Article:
Red and Black Telly roundup.




Red and Black Telly roundup.











Red and Black Telly roundup.







Red and Black Telly roundup.










Red and Black Telly roundup










Red and Black Telly roundup












Untold story of People’s War in London Blitz

Docklands and East London Advertiser

War Illustrated magazine showing families in Tube shelter at Piccadilly Circus

THE media dusted off the black and white photos and the TV showed old newsreels of Londoners clambering out of the dust and rubble of their devastated homes, smiling for the camera while Union Jack flags flutter in the wind. They recorded how the King and Queen were pleased that Buckingham Palace had been bombed because “(We) can look the East End in the face.” No bombs, in fact, landed on the Palace itself.

But the media did not show how London’s Working Class reacted—fighting not just to survive the German air raids, but the British Establishment as well.

The East End was in revolt. Parts had become a ‘no go’ area to the King, Queen and Prime Minister Winston Churchill.

The wartime Minister for Information, Harold Nicholson, recalled in his diary: “Everybody is worried about the feeling in the East End of London where there is much bitterness.”

Working Class communities had suffered badly during the Depression of the 1930s with high unemployment and slum housing. Now they suffered the heaviest devastation, with large parts of Stepney, Bethnal Green, Poplar, West Ham, Bermondsey, Deptford, Lambeth, St Pancras, The City and Westminster destroyed.

These communities knew more about the impact of ‘total war’ than any other, outside the Armed Forces. Many had already had sons who had been fighting fascism in the Spanish civil war a few years before. They knew from first hand the impact of aerial bombing by Hitler and Mussolini of Madrid, Barcelona and famously Guernica.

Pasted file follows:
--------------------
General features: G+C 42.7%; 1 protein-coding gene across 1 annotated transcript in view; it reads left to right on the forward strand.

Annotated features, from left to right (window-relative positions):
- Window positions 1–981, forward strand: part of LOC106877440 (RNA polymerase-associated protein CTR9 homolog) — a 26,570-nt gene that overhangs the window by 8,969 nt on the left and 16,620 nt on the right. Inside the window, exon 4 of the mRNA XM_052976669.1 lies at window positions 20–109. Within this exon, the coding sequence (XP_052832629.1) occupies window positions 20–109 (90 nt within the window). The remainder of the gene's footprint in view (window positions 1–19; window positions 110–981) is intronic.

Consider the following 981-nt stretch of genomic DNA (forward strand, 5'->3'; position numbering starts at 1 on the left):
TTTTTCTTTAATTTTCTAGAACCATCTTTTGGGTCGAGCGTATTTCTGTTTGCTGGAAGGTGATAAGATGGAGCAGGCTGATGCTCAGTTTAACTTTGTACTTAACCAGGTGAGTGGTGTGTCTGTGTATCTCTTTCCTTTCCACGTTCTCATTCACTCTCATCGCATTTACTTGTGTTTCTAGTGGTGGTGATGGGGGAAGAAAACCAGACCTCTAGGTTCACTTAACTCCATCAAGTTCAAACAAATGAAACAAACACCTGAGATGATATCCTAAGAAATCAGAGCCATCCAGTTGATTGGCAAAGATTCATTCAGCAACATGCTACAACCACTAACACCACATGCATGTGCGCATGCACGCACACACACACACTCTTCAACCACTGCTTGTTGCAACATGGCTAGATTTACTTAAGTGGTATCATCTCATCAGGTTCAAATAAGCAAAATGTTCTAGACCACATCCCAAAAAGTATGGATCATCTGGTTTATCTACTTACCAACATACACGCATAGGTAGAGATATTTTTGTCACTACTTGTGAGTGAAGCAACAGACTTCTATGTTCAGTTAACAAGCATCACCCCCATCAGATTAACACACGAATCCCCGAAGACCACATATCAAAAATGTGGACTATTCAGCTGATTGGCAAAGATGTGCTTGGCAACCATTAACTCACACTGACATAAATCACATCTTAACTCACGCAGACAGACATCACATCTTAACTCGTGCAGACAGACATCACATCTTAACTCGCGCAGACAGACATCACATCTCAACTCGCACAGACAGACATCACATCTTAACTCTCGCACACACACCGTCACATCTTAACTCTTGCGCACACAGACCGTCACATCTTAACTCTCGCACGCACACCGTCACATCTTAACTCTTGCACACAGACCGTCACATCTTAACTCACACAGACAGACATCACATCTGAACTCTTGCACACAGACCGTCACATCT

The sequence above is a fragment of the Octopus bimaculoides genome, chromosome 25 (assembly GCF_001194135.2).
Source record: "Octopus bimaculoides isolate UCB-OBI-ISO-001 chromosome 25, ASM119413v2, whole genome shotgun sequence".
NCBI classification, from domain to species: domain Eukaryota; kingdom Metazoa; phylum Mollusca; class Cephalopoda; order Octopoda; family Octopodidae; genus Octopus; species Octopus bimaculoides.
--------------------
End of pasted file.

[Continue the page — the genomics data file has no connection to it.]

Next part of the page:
Unlike the Government, they recognised the need for deep-level underground shelters for the civilian population.

The Government failed to pay attention to the agitation, preferring to leave it to local authorities, employers or individuals to do the best they could. Those in the know began to strengthen the spaces under their stairwells, opened up disused cellars and dig up parts of their gardens if they were fortunate to have one. Corrugated iron was in great demand.

The authorities feared ‘deep shelter mentality,’ that Londoners may not return to the surface once down in the relative safety of deep underground shelters.

Those that spoke out at the beginning of the War for deep-level shelters or produced leaflets highlighting the dangers of the Anderson and trench shelters found themselves harassed, arrested and their publications often confiscated.

Sir John Anderson, after whom the back garden shelters were named, said in the Commons two years before the Blitz: “I do not think we are prepared to adapt our whole civilisation, so as to compel a large proportion of our people to live and maintain the productive capacity in a troglodyte existence deep under ground.”

Then just three months before the Blitz began, he said on June 12, 1940: “I am devoutly thankful that we did not adopt a general policy of providing deep and strongly protected shelters.”

How the Working Class paid for such stupidity! Things were soon to

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